New Year’s Evil is a better-than-average slasher flick if you ask me. I featured it in July of 2016, which really doesn’t seem that long ago, but here we are: on the brink of 2018. Happy birthday, world.
I was surprised to find Take Shelter on Shudder because I wasn’t under the impression it was a horror movie. Thankfully, it fits in quite well because it’s more unsettling than a lot of the catalog there. You could call it “psychological horror,” but that’s misleading as well.
It’s hard to talk about Take Shelter without diluting it. I’d advise you to stay clear of online discussions and marketing material until you’ve had a chance to see it for yourself. I’ll tread lightly in regards to the plot. I always do, but I’ll be especially careful here.
Michael Shannon, who walks a fine line between everyman and “hey, it’s that crazy guy,” is just about the only person who could play this role: an everyman who might be going crazy. Shannon has increasingly vivid visions of impeding doom, which he tries to keep a secret from his wife (Jessica Chastain) and his deaf daughter. Global doom is scary, sure, but the film also plays with a host of other fears including debt, job instability, health care, and the inability to protect and provide for your family.
This may seem like quaint subject matter, but the movie is potent because it’s so grounded. The best movies about global events (Romero’s Dead films, the Mad Max series, Children of Men, etc.) are great because they’re not really about the superficial apocalypse stuff at all. Indirectly, they’re about what’s going on beneath the surface, particularly the fear of the future and the unknown. Take Shelter does the same thing, but in an entirely different way. The apocalypse may or not be real, but it’s coming either way.
Had the end of this film been in almost any other movie, I would have rejected it as pretentious nonsense. I’ve read plenty of differing opinions on the matter, and while none of ’em have fully swayed me, I appreciate so many people get something different out of it.
As for Shannon, I’m beginning to think it’s worth while to check out everything he’s ever done. Even in the movies I didn’t like, he was worth watching. And I’ve been on the fence in regards to Jessica Chastain, probably because I haven’t seen many of her movies, but I grew fond of her warmness in Take Shelter almost immediately. Supporting actor Shea Whigham, too, is pretty spot-on; I regret that in my Splinter post I reduced him to “a guy who kind of looks like Robert Carlyle.”
Seriously, don’t mess around with trailers or reviews or any of that shit. Just give the movie five minutes and see if it doesn’t hook ya.
As usual I’m behind schedule. The holiday madness, ridiculousness at work, and the blog move aren’t helping one bit. I’m still spinning my wheels in part three (I like how I expected to have this section done by “the middle of the week”). The three parts in the middle of Corpus Evil are tightly woven, which means changes in one section cause ripples across the others, but I expect to have them done around the same time. By “done” I mean ready for the girlfriend inspection, at which point it’s going to be ready for other pre-release readers.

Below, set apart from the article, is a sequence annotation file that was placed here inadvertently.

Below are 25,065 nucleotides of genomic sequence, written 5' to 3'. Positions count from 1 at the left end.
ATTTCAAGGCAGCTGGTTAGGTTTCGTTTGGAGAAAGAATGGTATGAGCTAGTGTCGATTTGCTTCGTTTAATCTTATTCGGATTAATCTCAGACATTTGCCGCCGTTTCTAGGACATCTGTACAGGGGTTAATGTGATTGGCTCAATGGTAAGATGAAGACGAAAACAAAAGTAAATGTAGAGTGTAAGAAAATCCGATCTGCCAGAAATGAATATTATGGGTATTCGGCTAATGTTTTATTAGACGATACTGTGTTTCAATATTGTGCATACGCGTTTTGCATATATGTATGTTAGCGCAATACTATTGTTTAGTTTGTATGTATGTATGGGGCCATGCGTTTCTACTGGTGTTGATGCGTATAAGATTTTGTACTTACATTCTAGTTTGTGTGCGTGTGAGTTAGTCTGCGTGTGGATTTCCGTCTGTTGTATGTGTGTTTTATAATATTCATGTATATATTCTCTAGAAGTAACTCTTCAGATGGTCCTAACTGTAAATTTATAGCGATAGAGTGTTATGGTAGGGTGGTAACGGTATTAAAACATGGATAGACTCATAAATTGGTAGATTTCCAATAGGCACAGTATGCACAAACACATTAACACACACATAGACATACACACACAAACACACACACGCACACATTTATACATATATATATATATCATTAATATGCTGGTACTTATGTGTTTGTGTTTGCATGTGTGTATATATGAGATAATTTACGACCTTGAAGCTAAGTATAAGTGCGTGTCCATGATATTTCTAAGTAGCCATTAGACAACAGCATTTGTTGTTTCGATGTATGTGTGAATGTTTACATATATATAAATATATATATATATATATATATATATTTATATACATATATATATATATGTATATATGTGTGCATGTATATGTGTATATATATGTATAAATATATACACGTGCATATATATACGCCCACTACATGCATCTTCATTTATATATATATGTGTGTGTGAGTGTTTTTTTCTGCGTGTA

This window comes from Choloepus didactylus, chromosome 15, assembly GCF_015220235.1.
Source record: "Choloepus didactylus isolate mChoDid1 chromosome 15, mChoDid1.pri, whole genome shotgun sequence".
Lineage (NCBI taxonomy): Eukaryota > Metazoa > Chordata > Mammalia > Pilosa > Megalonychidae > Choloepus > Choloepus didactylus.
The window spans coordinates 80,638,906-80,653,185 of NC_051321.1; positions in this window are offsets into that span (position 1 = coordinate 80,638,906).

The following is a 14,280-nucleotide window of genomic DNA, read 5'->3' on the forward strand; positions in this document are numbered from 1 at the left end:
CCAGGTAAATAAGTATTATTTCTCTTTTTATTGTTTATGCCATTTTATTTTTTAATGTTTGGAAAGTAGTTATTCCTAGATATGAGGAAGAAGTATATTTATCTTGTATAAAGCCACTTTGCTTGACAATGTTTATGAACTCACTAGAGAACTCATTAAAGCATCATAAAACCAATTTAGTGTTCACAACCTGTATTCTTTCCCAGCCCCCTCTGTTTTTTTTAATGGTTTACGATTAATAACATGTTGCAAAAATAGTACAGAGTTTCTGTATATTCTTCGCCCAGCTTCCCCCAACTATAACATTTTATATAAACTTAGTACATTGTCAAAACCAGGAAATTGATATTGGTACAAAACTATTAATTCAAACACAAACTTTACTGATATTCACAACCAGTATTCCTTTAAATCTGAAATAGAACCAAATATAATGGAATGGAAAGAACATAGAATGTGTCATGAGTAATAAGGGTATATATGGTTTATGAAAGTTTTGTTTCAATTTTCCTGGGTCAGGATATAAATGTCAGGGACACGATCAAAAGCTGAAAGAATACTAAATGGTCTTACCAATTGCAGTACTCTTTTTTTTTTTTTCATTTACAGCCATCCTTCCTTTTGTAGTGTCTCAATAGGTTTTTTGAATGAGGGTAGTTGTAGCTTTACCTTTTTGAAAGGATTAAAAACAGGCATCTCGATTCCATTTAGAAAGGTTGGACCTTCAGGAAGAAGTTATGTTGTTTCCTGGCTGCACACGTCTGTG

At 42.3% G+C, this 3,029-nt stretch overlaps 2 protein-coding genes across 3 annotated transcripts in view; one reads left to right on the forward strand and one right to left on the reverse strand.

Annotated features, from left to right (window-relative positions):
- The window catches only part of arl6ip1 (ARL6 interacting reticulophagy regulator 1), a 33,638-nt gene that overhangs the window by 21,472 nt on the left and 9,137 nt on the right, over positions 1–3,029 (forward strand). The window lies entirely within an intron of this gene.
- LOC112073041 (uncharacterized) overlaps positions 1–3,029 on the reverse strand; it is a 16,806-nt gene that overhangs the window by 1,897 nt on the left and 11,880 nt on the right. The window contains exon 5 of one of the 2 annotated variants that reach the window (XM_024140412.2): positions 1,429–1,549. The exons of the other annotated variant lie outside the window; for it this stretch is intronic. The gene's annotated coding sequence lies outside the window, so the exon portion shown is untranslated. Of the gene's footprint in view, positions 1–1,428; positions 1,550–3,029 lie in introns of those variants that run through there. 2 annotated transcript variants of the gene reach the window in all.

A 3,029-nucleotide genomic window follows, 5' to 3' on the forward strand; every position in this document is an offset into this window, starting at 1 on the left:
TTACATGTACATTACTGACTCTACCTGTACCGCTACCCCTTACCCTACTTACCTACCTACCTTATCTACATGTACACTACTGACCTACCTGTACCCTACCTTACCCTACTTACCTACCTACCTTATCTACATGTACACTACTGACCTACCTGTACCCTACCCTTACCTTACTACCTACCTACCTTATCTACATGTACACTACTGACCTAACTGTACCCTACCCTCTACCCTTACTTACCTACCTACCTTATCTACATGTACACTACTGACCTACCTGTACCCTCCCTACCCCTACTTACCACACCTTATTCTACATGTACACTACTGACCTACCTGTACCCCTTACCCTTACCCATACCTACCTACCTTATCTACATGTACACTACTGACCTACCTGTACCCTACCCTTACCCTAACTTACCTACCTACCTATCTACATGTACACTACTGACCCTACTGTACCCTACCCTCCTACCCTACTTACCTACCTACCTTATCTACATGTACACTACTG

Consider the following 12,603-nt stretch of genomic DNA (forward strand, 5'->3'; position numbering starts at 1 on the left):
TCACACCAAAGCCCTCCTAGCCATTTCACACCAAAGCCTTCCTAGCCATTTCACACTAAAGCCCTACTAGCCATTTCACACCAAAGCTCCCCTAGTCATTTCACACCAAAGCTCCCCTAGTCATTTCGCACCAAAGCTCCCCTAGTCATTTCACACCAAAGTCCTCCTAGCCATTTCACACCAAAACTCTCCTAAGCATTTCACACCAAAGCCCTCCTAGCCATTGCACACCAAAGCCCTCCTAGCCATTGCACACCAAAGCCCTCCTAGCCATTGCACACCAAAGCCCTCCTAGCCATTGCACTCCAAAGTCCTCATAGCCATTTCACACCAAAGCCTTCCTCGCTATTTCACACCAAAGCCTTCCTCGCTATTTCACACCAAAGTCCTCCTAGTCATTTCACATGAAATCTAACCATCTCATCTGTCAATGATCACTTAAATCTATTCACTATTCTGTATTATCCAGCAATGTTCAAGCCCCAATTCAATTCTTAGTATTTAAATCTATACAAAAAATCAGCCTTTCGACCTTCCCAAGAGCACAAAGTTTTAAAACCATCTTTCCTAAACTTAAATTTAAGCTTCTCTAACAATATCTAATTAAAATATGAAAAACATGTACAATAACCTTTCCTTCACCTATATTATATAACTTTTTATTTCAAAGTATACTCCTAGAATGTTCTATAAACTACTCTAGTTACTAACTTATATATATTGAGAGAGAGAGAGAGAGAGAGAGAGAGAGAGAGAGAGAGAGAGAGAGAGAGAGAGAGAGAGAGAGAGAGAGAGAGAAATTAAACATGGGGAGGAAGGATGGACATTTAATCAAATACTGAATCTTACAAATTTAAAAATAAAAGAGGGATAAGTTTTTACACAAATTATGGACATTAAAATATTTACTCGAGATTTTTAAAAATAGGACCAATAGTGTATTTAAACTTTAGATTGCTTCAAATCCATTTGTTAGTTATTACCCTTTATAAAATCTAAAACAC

Amazon pre-orders for Corpus Evil will probably begin in January. I wasn’t aware you couldn’t list Amazon pre-orders more than 90 days in advance of the release date, which doesn’t feel like enough time to gain steam there. Frankly—and this is coming from someone who uses Amazon regularly—it’s troubling that the retailer has so much of the market under its thumb. There are certainly a lot of benefits, but how long will it be before they impose the same level of idiotic censorship on indie books as they do indie movies?
To be clear, Corpus Evil is far from the “extreme” variety of indie books in my opinion, but it hardly feels like my opinion would matter to the bastards whose guidelines made Samurai Cop 2 unwatchable on their VOD service. Not that I’m certain that movie would have been very watchable to begin with (I’m not a big fan of self-aware B-movies), but that’s beside the point.
During a game of hide-and-seek, four school children accidentally push a little girl from the top floor of an abandoned building, killing her instantly. The bitchy ring leader of the gang makes the other three survivors swear they’ll never tell anyone what really went down. Fast forward six years and the children are now teenagers, gearing up for prom night. They’ve managed to keep their dark secret and it doesn’t really seem to affect any of them. This is odd to say the least.
Jamie Lee Curtis, who looks a little too old to be a high school student, is the sister of the victim. Her father is Leslie Nielsen, who isn’t nearly as fun as he was in Creepshow, and Sledge Hammer’s Anne-Marie Martin plays Curtis’s hot, Corvette-driving rival. The instigating moment of the film, mentioned in the paragraph above, happens in the first five minutes. Then nothing interesting whatsoever happens until the final act, at which point the masked killer will chase the characters through scenes that go on for far too long.
I’m not sure why Prom Night is sometimes considered a classic. It’s about 90% filler and it’s immediately clear the killer is one of three people while, at most, only around four people will die. The infrequent kill scenes are so tame the film probably could have gotten away with a PG-13 rating if not for a handful of shots containing brief nudity. Unlike most slasher films, it’s not poorly made on a technical level (it’s actually pretty decent), but it really isn’t very interesting content-wise, either.
Some minor issues showed up after the transfer to WordPress. If you check out older posts, you’ll notice some paragraphs got squished together. I’ll be working on that, and making the blog look nice, in the coming weeks/months.